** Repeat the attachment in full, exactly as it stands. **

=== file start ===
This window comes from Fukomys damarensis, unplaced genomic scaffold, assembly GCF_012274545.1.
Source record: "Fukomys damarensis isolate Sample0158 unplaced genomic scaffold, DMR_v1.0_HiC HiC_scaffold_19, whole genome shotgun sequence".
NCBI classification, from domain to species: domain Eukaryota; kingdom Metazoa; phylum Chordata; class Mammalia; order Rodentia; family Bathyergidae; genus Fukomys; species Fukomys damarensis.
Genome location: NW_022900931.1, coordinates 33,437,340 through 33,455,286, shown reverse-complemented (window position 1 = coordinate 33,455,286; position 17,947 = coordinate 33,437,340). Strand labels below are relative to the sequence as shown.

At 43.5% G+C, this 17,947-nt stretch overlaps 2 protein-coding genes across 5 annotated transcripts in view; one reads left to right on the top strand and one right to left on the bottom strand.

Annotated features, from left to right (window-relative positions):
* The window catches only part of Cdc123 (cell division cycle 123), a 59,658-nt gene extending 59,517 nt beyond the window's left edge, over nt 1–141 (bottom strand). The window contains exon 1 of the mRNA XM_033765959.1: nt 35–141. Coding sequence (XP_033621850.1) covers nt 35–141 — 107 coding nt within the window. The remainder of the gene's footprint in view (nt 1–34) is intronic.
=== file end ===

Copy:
This window comes from Fukomys damarensis, unplaced genomic scaffold, assembly GCF_012274545.1.
Source record: "Fukomys damarensis isolate Sample0158 unplaced genomic scaffold, DMR_v1.0_HiC HiC_scaffold_19, whole genome shotgun sequence".
NCBI classification, from domain to species: domain Eukaryota; kingdom Metazoa; phylum Chordata; class Mammalia; order Rodentia; family Bathyergidae; genus Fukomys; species Fukomys damarensis.
Genome location: NW_022900931.1, coordinates 33,437,340 through 33,455,286, shown reverse-complemented (window position 1 = coordinate 33,455,286; position 17,947 = coordinate 33,437,340). Strand labels below are relative to the sequence as shown.

At 43.5% G+C, this 17,947-nt stretch overlaps 2 protein-coding genes across 5 annotated transcripts in view; one reads left to right on the top strand and one right to left on the bottom strand.

Annotated features, from left to right (window-relative positions):
* The window catches only part of Cdc123 (cell division cycle 123), a 59,658-nt gene extending 59,517 nt beyond the window's left edge, over nt 1–141 (bottom strand). The window contains exon 1 of the mRNA XM_033765959.1: nt 35–141. Coding sequence (XP_033621850.1) covers nt 35–141 — 107 coding nt within the window. The remainder of the gene's footprint in view (nt 1–34) is intronic.